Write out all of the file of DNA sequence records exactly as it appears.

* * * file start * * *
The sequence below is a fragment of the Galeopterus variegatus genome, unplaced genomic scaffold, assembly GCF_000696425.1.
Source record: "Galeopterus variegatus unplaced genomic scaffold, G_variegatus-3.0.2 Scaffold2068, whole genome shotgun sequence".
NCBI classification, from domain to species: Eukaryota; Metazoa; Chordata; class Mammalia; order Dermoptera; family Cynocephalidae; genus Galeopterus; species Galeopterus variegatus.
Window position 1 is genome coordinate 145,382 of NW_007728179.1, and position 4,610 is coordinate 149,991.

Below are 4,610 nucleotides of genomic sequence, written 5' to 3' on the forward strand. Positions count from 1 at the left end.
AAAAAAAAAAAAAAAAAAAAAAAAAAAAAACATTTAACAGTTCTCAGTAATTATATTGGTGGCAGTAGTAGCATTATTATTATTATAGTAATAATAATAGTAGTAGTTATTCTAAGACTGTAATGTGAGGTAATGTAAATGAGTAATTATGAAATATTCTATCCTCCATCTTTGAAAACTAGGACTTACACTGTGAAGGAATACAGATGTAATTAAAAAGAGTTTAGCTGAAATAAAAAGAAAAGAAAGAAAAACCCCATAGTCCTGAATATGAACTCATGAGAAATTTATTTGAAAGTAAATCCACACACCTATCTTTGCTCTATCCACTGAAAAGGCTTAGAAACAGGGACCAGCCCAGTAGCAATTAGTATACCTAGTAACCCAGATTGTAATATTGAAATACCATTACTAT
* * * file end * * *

The sequence below is a fragment of the Galeopterus variegatus genome, unplaced genomic scaffold, assembly GCF_000696425.1.
Source record: "Galeopterus variegatus unplaced genomic scaffold, G_variegatus-3.0.2 Scaffold2068, whole genome shotgun sequence".
NCBI classification, from domain to species: Eukaryota; Metazoa; Chordata; class Mammalia; order Dermoptera; family Cynocephalidae; genus Galeopterus; species Galeopterus variegatus.
Window position 1 is genome coordinate 145,382 of NW_007728179.1, and position 4,610 is coordinate 149,991.

Below are 4,610 nucleotides of genomic sequence, written 5' to 3' on the forward strand. Positions count from 1 at the left end.
AAAAAAAAAAAAAAAAAAAAAAAAAAAAAACATTTAACAGTTCTCAGTAATTATATTGGTGGCAGTAGTAGCATTATTATTATTATAGTAATAATAATAGTAGTAGTTATTCTAAGACTGTAATGTGAGGTAATGTAAATGAGTAATTATGAAATATTCTATCCTCCATCTTTGAAAACTAGGACTTACACTGTGAAGGAATACAGATGTAATTAAAAAGAGTTTAGCTGAAATAAAAAGAAAAGAAAGAAAAACCCCATAGTCCTGAATATGAACTCATGAGAAATTTATTTGAAAGTAAATCCACACACCTATCTTTGCTCTATCCACTGAAAAGGCTTAGAAACAGGGACCAGCCCAGTAGCAATTAGTATACCTAGTAACCCAGATTGTAATATTGAAATACCATTACTAT